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Wednesday, May 10, 2006

Do you have heavy ears?

Biblical Hebrew had an idiom of "heavy ears," as found in Isaiah 6:10. When Hebrew speakers referred to someone having heavy ears, as in Is. 6;10, they were not referring literally to the weight of someone's ears. Rather, the figurative meaning was that a person with "heavy ears" had stopped listening. Hebrew scholars agree that this is the meaning of this Hebrew idiom.

Now, how might we translate the meaning of the Hebrew of Is. 6:10 to English so that readers of a translation will understand the metaphorical meaning just from reading the translation? That, after all, is the purpose of a translation, to allow speakers of one language to understand what was said in another language.

Following are some English versions which accurately translate the meaning of the Hebrew idiom to English:
Make these people ... plug their ears. (GW)
make their ears deaf (TEV, NET)
Shut their ears. (NCV)
Make them stop up their ears (CEV)
Close their ears (NLT)
deafen their ears (HCSB)
The following might make sense in English to some people:
stop their ears (NRSV)
but it would make more sense to me if it were worded as "stop up their ears."

In English it is possible to be "dull of hearing" or to have "dull hearing," but I don't think we can communicate the meaning of not hearing by saying that someone's ears themselves are "dull" as in these versions:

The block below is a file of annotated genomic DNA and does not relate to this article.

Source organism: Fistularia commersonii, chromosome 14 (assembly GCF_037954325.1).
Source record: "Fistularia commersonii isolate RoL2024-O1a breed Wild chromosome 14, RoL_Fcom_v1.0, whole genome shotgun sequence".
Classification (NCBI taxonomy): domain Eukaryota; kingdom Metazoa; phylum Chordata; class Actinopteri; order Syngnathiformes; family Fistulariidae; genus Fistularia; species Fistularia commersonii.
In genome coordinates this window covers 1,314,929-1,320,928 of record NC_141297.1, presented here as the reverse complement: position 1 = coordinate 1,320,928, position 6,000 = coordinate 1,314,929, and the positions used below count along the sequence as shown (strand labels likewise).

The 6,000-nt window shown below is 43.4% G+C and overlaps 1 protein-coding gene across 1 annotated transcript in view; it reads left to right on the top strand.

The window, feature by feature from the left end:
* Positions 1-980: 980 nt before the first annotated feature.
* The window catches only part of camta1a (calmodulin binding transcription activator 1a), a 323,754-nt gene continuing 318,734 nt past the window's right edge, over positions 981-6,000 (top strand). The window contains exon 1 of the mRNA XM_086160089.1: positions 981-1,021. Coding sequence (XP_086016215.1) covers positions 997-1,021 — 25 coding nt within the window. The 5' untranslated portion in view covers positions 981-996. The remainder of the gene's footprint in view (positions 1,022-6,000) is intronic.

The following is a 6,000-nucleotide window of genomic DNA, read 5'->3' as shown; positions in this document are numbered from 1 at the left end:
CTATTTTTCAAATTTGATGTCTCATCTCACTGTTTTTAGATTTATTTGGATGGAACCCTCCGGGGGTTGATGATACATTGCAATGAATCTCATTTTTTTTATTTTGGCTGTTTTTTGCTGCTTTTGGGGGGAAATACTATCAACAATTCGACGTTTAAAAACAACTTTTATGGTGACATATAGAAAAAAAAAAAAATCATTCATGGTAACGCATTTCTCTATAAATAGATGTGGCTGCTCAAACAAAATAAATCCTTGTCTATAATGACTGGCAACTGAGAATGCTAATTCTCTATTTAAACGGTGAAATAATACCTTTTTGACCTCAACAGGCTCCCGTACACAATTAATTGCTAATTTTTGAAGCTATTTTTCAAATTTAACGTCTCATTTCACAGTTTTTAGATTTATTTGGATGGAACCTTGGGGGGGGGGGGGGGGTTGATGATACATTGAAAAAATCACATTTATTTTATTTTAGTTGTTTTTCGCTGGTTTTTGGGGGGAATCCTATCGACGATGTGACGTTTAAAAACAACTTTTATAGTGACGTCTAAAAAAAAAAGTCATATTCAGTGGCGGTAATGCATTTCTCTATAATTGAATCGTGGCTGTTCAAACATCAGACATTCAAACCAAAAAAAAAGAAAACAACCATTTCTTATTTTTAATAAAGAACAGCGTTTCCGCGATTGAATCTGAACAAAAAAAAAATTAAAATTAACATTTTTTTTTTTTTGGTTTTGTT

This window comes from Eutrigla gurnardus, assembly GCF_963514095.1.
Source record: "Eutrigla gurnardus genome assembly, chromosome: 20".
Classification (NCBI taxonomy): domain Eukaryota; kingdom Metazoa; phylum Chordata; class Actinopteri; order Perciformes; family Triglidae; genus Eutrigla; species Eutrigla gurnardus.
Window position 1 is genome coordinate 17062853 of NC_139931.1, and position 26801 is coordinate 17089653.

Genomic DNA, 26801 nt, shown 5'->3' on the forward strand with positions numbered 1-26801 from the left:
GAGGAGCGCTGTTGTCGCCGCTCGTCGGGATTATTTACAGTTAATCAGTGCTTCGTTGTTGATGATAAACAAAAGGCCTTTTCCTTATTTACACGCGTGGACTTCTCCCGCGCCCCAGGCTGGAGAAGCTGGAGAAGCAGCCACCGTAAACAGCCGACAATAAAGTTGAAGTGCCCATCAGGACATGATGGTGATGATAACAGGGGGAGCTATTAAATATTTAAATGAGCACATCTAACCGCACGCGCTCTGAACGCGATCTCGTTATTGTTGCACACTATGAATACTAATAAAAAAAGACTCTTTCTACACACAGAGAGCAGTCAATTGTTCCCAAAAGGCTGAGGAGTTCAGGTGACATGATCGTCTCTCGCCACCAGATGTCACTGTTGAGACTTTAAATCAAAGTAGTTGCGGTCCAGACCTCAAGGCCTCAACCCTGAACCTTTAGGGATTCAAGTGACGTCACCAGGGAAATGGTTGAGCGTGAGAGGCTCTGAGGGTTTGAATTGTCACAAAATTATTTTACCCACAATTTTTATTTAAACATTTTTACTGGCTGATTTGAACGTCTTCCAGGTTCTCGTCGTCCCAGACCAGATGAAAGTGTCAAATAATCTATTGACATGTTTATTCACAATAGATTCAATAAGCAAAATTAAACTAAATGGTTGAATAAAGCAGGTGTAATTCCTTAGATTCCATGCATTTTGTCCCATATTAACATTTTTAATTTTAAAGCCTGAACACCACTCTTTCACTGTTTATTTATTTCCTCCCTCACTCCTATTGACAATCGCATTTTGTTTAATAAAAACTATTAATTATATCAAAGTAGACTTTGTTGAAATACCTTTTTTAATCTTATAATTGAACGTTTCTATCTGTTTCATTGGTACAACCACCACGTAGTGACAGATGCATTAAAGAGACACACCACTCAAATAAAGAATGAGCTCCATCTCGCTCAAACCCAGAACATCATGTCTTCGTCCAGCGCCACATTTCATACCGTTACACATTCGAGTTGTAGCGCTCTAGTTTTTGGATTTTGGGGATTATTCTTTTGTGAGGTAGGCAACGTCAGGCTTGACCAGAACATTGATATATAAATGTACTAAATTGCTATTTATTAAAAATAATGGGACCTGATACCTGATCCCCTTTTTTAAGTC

make their ears dull (NIV, TNIV)
Render ... their ears dull (NASB)
Finally, I am quite certain that the following wording is inaccurate. That is, I don't think it communicates any meaning in English other than a literal meaning that someone's ears weigh a lot:
Make ... their ears heavy (KJV, RSV, ESV)
I would be glad for fieldtesting to prove my claim of inaccuracy wrong.

If a translation wording does not communicate the meaning of the original biblical text to its users, it is not an accurate wording. It would be great if we could literally retain this Hebrew idiom in an English translation, but doing so alters the original meaning and that is a form of inaccuracy. Translating the figurative meaning of the Hebrew into English which has the same meaning is accurate translation. It is not so-called "interpretive translation" as the term is used pejoratively these days. There is no personal interpretation of the Hebrew idiom involved in translating its meaning to English. English Bible translators agree on the meaning of the idiom.